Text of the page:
Already a troubled system, Iraqi medical care has fallen to the brink of collapse since the U.S.-led invasion five years ago. Scores of doctors have been slain, cancer patients have to hunt down their own drugs — even IV fluid is in short supply. On Tuesday, a former deputy health minister and the head of the ministry's security force will stand trial, a year after they were accused of letting Shiite death squads use ambulances and government hospitals to carry out kidnappings and killings.According to figures from the Iraqi Health Ministry released earlier this year, 618 medical employees, including 132 doctors, as well as medics and other health care workers, have been killed nationwide since 2003, among the professionals from many fields caught up in Iraq's sectarian violence.

Eurovision Song Contest Serbia 2008 - parties in The Netherlands and Belgium

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Eurovision Song Contest Serbia 2008 - parties in The Netherlands and Belgium

On Friday, February 29 a Eurovision party will be held in Utrecht, the Netherlands. The party will be organized by, OGAE Netherlands, and songfestivalcafé. It's the perfect chance for fans to meet up and dance all night long to old and new Eurovision hits. Besides that, Bea Records will be present as well. Bea Records can be considered as the world's biggest on-line shop for Eurovision music.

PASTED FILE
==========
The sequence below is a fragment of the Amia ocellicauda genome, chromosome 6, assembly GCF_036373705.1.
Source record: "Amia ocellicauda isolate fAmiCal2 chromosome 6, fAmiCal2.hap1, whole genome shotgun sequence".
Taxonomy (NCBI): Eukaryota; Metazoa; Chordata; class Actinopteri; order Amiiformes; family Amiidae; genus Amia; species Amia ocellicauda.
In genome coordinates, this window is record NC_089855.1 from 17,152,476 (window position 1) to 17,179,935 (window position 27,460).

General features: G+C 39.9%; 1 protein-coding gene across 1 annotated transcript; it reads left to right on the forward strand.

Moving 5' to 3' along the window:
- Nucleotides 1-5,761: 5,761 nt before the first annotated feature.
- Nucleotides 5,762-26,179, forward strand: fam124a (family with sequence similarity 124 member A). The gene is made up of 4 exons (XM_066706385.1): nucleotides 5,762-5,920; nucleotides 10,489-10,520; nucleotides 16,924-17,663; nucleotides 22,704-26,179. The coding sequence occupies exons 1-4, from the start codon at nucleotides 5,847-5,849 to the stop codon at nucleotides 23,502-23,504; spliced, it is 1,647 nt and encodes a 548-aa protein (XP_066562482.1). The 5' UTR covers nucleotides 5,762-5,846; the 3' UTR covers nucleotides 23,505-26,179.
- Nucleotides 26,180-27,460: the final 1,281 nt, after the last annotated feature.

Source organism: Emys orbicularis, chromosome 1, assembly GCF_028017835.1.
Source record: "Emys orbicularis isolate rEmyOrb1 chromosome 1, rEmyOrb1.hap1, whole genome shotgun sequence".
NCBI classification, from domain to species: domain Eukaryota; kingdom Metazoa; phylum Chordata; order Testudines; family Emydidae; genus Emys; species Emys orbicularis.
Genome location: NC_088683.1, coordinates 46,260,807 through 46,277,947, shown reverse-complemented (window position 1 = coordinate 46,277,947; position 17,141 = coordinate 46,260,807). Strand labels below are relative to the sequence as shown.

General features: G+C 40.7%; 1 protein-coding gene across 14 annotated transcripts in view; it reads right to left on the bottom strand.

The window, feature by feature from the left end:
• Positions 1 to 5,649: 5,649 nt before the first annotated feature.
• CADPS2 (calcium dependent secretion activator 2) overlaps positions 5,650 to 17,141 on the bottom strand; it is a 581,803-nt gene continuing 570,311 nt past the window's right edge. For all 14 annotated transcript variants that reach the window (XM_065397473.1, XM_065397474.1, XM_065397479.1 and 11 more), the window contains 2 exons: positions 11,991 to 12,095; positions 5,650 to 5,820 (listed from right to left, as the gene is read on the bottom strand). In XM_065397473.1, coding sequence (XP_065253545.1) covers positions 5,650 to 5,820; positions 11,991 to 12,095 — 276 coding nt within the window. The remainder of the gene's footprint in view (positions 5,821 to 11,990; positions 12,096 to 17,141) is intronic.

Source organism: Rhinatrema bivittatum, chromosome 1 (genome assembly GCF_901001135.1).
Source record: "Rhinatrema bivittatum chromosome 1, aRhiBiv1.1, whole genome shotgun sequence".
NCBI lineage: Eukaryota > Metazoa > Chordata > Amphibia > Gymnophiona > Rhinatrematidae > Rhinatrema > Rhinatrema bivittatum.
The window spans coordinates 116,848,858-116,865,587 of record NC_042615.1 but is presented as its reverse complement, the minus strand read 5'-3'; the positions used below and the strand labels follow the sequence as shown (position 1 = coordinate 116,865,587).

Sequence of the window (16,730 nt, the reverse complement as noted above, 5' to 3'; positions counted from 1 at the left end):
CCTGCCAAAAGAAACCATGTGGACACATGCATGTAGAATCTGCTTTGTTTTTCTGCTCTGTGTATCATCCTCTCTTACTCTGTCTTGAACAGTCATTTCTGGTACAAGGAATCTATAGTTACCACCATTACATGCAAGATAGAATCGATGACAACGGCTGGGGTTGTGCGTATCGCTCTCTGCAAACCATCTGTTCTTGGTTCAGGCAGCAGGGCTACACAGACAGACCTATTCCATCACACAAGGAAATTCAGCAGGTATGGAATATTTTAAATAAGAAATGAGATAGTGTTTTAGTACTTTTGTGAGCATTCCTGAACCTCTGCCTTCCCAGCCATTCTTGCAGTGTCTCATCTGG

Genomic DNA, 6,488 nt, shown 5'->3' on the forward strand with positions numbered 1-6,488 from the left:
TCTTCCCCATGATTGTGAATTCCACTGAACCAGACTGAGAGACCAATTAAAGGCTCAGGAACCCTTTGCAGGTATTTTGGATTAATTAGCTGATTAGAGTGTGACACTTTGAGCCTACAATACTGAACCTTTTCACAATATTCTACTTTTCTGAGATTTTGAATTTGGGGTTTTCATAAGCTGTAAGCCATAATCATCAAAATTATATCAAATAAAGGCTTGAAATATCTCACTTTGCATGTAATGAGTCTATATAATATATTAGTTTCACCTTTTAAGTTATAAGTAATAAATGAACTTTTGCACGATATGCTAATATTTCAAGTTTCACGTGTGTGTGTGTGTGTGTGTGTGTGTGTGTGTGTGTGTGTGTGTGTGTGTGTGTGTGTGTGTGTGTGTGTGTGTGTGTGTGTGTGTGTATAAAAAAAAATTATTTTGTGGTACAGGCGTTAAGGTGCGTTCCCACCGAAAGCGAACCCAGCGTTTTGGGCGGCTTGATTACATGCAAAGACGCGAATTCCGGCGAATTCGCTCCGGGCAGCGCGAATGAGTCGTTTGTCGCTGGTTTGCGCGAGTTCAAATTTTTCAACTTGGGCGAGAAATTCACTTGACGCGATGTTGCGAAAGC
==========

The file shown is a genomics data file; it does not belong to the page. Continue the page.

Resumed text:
The Dutch party will be held in De Grote Catacomben, Oudegracht 219, Utrecht. Doors open at 21.00 hrs and admission is free until 23.00 hrs. After 23.00 hrs the admission price will be € 3,00. For further information you can send an email to US Pres. Elections - No, He Can’t Because Yes, They Will - by Larry Johnson

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US Pres. Elections - No, He Can’t Because Yes, They Will - by Larry Johnson

Obama’s mantra, “Yes, We Can” (original Aluminum Company of America slogan used in the 70's to promote the Easy Open Aluminum Can) is inspiring and heartwarming, but in the end is an empty phrase that will founder once the Republican political attack machine spins up. I realize that most Obamatons are so wedded to his vision of hope that any effort to point out the cracks in the foundation of the new Democratic Savior are met with fury and disdain. If you think for a minute that the Republican party–who used Willie Horton on Michael Dukakis to devastating effect, who portrayed triple amputee and veteran Max Cleland as a bosom buddy of Osama Bin Laden, and convinced many voters that decorated combat veteran John Kerry was a fraud–will give Obama a pass come the fall then you are in serious denial.

But, unlike the attacks on Dukakis, Cleland, and Kerry, the ammunition that Obama has provided to his political foes is significant and deadly. But try telling that to Obama disciples. You get name calling and character assassination. At the same time, Obama is treated with a reverence and fawning that I have never seen in my life for a political figure. What in the world was Chris Matthew’s talking about with his tingling leg adulation heaped on Obama.

Obama’s untested achilles heel is his relationship with three men–Tony Rezko, William Ayers, and Rashid Khalidi. These names will become shorthand for Corruption, Terrorism, and the Destruction of Israel. Republicans will likely use these relationships to

The Press Association: Britain - Economy putting off Polish workers

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Britain - Economy putting off Polish workers